State Education Commissioner MaryEllen Elia visited Allendale Elementary School in West Seneca the morning of Wednesday, March 30, to learn about the district and talk about the changes she has made since she started her position in July.
Her visit began with a tour of the school, led by Principal Margaret Borchert and Superintendent Dr. Mark J. Crawford. She had the opportunity to visit the classrooms of Susan Burgio (third grade), Jacqlyn Nowinski (first grade) and Natalie Komosinski (kindergarten). Elia talked to the teachers one-on-one about their experiences and observed the lessons they were working on. “I’m going to remember this classroom because you’re so good with your words and animals,” Elia said after observing Burgio’s lesson on alliteration.
Elia then met with Borchert, Crawford, Deputy Superintendent Dr. Timothy Oldenburg, Assistant Superintendent of Pupil Services Dr. Brian Graham, Board President Janice E. Dalbo and Board Vice President Mary J. Busse.
“We have a lot of people move to West Seneca because of the quality of our schools,” Crawford said. The group shared the strengths of the district, as well as the challenges they have faced due to budget cuts and changes in testing/evaluation.
Elia assured she has listened to the concerns of all the districts throughout the state and has made major changes, and will continue to do so. Some of the changes include teachers being more involved in writing the tests and removing the time limit when students take tests. “We didn’t get in this overnight, and we aren’t going to get out of it overnight.”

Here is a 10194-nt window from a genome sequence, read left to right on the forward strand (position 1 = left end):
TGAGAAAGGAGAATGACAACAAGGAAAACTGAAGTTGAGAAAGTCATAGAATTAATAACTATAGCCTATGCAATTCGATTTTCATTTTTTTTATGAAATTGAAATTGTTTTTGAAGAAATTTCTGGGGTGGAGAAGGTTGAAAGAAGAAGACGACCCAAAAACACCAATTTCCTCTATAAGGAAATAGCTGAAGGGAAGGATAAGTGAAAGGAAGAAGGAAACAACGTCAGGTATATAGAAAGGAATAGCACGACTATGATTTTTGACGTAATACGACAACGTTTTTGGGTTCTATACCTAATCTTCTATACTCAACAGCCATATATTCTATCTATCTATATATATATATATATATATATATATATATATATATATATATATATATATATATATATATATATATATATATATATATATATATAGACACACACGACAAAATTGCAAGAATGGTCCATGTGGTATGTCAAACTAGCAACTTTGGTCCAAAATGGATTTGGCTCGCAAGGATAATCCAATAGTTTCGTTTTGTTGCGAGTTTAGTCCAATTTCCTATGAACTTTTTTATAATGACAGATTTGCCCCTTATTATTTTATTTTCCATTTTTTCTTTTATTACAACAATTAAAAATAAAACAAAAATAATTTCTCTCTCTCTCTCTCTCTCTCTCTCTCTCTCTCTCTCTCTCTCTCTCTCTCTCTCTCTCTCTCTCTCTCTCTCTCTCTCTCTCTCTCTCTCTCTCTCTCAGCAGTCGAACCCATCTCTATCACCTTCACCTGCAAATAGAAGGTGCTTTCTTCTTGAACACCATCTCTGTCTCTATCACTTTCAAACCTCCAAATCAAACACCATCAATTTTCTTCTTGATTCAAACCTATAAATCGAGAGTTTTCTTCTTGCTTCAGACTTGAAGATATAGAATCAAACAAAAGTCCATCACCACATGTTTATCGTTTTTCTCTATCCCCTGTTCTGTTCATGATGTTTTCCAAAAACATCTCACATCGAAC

After their discussion, everyone made their way to the auditorium, where Elia was entertained by the school’s chorus singing “Spring in My Step.” At the end of the performance, the commissioner gave the students a standing ovation before making her way to the podium to address concerned teachers and parents.
“High standards are what we need. Teachers need the support to do it,” she shared. “The standards we had before did not have success with our kids. As a commissioner, I am not setting a bar for more kids to not do well.”
Elia said she will continue making changes as time goes on and she wants to bring teachers back into the limelight.
This is the first time the education commissioner has visited the district. West Seneca was selected because they had one of the highest opt-out rates in the state. Other districts visited that day included Depew and Lancaster.